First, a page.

LITTLE ROCK, Ark (Reuters) - "Who likes granola?" chef Michael Selig yelled to the auditorium crammed with Arkansas elementary students.
The children screamed, "Me, me, me!"
Selig smiled. That's what he wanted to hear from the students at Forest Park Elementary School in Little Rock, especially during the glutinous holiday season.
Selig and Stephen Burrow are chefs at Forty Two, the restaurant attached to the William J. Clinton Presidential Center. The pair has adopted former President Bill Clinton's mission on healthy eating in their restaurant, and want to spread that message to children.
"If we change just one or two kids from drinking so much soda or picking up carrots instead of chips, we've done something good," Selig said.
"The holidays are synonymous with overindulging on rich food. We don't want to take away the fun in eating during the holidays, but we want to teach kids to make healthy food choices," he added.
The visit was part of a program that the two chefs have presented in schools once a month in central Arkansas. But as word spread of the visits, demand grew around the state, and the pair is now booked through the end of the school year.
The idea for the visits emerged after a successful culinary day camp last summer at the Clinton Center in which students made nutritious lunches, started an onsite garden and hosted a reception for family members and guests to showcase their new cooking skills. Each student received a chef's jacket.
For the Clinton Foundation, the chef program is part of an ongoing effort to curb obesity. Nearly one in three children and teens in the United States is already overweight or obese, according to the foundation's statistics.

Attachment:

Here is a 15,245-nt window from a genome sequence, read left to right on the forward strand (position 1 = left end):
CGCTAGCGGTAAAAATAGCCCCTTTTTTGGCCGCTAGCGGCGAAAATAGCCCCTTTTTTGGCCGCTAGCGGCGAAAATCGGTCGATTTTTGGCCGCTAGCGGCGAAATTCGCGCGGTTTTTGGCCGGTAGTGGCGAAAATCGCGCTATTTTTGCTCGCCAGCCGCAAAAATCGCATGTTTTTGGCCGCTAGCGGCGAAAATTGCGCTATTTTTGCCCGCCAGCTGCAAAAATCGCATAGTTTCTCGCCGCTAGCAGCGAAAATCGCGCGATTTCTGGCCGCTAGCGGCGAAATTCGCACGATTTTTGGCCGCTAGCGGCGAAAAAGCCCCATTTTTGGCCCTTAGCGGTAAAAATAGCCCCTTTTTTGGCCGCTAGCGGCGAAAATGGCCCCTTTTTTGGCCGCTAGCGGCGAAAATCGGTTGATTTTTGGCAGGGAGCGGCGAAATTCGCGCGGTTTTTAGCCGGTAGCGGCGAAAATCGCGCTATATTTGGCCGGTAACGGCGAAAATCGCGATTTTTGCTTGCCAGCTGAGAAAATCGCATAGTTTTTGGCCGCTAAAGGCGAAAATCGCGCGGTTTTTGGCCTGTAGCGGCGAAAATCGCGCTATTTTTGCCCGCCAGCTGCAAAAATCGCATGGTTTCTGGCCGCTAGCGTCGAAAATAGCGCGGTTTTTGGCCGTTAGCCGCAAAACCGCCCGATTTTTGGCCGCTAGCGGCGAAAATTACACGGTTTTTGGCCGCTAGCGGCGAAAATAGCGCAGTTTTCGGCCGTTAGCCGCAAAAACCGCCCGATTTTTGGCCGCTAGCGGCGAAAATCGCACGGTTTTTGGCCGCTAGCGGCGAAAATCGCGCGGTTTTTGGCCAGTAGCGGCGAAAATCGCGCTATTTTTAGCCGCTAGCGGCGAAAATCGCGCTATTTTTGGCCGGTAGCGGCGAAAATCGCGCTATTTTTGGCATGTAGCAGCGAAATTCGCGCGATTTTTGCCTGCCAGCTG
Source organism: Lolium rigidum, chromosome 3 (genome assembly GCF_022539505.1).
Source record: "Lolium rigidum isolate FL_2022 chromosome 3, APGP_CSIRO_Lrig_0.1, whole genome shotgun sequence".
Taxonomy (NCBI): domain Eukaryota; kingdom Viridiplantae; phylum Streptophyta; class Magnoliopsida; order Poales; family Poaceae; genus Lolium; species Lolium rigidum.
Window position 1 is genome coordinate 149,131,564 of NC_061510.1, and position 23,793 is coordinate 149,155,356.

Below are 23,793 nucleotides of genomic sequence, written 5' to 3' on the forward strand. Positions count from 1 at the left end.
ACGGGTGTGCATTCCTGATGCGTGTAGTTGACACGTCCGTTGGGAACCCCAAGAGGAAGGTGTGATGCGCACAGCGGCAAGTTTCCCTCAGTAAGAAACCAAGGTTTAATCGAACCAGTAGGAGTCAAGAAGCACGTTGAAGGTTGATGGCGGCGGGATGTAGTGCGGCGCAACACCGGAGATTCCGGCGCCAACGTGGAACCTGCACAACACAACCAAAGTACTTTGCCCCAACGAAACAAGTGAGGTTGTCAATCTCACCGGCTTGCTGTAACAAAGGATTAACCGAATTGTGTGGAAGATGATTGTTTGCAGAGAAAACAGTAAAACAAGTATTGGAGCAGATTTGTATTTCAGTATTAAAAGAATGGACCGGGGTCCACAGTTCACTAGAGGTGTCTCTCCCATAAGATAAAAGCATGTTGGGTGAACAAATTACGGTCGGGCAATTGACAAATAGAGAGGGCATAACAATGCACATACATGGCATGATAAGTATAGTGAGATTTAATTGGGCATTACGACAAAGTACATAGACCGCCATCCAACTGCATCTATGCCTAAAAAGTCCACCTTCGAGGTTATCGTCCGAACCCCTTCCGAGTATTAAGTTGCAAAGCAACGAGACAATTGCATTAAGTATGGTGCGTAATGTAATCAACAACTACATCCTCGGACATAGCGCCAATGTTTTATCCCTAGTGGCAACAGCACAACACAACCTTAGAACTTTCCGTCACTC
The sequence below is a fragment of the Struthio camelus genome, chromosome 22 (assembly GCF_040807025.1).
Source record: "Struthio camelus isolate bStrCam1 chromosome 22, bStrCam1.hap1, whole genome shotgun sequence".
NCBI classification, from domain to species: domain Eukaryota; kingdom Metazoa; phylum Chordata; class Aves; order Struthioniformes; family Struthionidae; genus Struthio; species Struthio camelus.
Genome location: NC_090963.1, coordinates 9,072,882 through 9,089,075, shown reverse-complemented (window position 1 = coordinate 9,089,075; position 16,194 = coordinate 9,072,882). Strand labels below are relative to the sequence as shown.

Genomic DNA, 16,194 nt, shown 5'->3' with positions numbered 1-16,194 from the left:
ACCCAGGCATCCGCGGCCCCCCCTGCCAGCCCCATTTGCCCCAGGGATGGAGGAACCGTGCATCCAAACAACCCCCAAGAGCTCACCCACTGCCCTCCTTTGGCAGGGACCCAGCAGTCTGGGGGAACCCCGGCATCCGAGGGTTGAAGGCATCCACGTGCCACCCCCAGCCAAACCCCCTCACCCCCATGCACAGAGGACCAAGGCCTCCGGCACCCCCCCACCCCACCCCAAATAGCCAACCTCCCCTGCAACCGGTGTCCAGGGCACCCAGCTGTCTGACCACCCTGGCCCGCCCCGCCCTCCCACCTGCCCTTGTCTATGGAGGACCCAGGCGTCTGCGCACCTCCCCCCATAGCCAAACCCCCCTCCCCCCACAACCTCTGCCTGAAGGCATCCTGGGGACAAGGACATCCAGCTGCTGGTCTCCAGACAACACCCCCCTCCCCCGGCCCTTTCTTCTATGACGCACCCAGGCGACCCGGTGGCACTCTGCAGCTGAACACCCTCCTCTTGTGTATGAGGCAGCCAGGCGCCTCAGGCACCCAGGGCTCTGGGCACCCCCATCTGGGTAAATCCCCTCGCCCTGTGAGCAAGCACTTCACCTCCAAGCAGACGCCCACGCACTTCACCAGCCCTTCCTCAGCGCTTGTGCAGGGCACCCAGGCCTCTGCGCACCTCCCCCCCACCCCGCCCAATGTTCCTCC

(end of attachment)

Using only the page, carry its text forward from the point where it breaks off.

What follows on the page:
"Childhood obesity is one of our country's most pressing health issues, and the problem is even more prevalent in the South," said Stephanie S. Streett, executive director of the Clinton Foundation.
"The Clinton Center and Forty Two are proud to be a part of the ongoing solution by educating and, more importantly, empowering children to understand the importance of food and lifestyle choices."
These days, chefs are celebrities in children's eyes thanks to the Food Network and other cooking shows on television. When Selig asked the Forest Park students how many watched chef shows, nearly all raised their hands. The school hopes having chefs visit will help teachers reinforce good nutrition.
In their 45-minute presentation, Selig and Burrow show sage and broccoli plants to demonstrate the simplicity of urban gardening, and teach the basics of reading food labels so students can help their parents shop. Sodium and sugar are mentioned frequently.
"Think about a label like a table of contents," Selig said. "It breaks down what is in your food."
The students yelled out that sodium was bad and that organic food was good. When Selig would ask a question and a student would get the answer correct, he would throw them a black T-shirt with "Power is Knowledge" on the front.
Forest Park principal Theresa Courtney-Ketcher said the presentation supported a belief that better nutrition could help children think better. "Good nutrition also helps with positive emotions and attitudes," she said.
Courtney-Ketcher said she could tell when a student had not eaten breakfast or had eaten too much sugar.
Near the presentation's end, the chefs taught students an easy granola recipe that they could freeze and eat after school for a snack. Isabella Boyd, 10, volunteered to pass out granola to the students. She was giddy afterward about the program.
"I learned that salt is sodium and that calories are the energy in food," Boyd said. "I try to eat healthy but we're a busy family so we eat out a lot. But I'll probably make the granola."
Edited by Cynthia Johnston and Greg McCune